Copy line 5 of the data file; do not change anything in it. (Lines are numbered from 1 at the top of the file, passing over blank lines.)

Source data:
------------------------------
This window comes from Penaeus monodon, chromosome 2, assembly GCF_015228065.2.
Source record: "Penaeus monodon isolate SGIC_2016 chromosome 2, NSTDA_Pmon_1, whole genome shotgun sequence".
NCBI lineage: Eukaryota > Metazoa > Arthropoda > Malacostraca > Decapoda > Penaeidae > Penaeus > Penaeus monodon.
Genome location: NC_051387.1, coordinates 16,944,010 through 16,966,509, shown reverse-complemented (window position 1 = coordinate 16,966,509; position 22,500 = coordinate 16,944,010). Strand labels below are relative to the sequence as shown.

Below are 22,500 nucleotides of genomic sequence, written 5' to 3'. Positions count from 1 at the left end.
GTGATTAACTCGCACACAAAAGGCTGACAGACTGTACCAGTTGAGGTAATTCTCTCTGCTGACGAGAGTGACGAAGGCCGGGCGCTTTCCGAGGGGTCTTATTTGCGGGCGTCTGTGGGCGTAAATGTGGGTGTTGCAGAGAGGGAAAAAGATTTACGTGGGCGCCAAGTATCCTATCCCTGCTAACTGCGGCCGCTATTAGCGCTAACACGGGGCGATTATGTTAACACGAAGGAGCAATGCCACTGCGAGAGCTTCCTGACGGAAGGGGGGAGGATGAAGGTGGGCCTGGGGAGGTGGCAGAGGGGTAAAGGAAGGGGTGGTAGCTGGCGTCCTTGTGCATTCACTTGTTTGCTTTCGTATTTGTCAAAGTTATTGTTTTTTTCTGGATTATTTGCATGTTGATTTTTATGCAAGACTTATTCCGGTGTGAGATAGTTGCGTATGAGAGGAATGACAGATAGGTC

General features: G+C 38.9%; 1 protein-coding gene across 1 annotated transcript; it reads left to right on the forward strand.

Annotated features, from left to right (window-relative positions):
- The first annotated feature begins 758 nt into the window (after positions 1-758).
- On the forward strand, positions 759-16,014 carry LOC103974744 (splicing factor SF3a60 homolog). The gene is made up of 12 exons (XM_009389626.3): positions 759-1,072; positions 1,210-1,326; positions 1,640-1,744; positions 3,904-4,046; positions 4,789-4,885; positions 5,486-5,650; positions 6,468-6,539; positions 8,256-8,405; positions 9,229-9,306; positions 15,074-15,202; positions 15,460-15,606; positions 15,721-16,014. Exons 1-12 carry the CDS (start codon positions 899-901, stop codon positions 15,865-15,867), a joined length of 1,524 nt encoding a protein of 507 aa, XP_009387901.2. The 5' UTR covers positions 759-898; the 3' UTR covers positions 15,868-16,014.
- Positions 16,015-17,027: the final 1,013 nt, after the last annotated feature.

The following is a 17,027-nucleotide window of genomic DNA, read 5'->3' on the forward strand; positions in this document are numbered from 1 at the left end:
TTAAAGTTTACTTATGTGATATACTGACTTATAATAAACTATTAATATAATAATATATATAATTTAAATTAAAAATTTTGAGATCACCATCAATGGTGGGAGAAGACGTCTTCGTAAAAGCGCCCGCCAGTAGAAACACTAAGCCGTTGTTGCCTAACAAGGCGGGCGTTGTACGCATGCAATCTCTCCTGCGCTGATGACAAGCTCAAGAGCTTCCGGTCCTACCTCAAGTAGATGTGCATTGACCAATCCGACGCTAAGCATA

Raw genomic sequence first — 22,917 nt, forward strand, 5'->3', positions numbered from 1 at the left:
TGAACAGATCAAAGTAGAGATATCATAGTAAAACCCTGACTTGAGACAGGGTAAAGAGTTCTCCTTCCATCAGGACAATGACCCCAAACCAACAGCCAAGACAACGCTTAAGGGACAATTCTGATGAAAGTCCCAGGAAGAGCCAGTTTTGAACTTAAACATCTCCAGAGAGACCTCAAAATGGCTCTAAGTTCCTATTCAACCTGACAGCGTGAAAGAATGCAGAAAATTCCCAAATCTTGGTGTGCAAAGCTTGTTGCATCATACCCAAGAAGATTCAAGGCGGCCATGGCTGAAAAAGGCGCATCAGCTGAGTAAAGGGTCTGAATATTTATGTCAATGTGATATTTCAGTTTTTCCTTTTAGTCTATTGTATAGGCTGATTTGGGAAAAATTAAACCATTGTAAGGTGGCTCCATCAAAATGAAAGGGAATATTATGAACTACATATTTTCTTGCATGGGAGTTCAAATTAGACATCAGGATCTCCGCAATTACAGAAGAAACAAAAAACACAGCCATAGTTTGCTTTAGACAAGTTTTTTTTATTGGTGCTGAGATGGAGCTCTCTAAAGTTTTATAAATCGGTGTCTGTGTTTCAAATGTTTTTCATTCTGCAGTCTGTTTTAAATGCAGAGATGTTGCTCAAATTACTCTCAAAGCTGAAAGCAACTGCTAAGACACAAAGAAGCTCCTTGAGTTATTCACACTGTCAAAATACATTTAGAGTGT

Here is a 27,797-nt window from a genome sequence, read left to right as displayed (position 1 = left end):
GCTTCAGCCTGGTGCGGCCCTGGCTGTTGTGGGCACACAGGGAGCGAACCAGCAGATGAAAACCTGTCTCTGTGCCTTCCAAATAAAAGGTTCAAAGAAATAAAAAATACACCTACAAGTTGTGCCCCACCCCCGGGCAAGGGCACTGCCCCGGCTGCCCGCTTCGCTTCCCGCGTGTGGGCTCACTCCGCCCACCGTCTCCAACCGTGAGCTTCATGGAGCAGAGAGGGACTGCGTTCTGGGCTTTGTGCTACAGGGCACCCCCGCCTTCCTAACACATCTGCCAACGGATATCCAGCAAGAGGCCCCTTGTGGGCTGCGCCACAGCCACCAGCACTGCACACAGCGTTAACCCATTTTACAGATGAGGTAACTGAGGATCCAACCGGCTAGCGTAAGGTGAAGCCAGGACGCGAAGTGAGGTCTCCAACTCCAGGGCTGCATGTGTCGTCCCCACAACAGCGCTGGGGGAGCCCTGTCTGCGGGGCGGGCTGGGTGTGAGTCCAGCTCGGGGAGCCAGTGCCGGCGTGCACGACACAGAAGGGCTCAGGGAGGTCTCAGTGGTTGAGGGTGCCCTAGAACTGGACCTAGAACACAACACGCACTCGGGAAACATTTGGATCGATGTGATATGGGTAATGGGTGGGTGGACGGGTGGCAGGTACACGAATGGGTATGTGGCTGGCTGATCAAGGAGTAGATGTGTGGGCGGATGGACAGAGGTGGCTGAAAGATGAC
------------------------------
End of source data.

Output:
Below are 22,500 nucleotides of genomic sequence, written 5' to 3'. Positions count from 1 at the left end.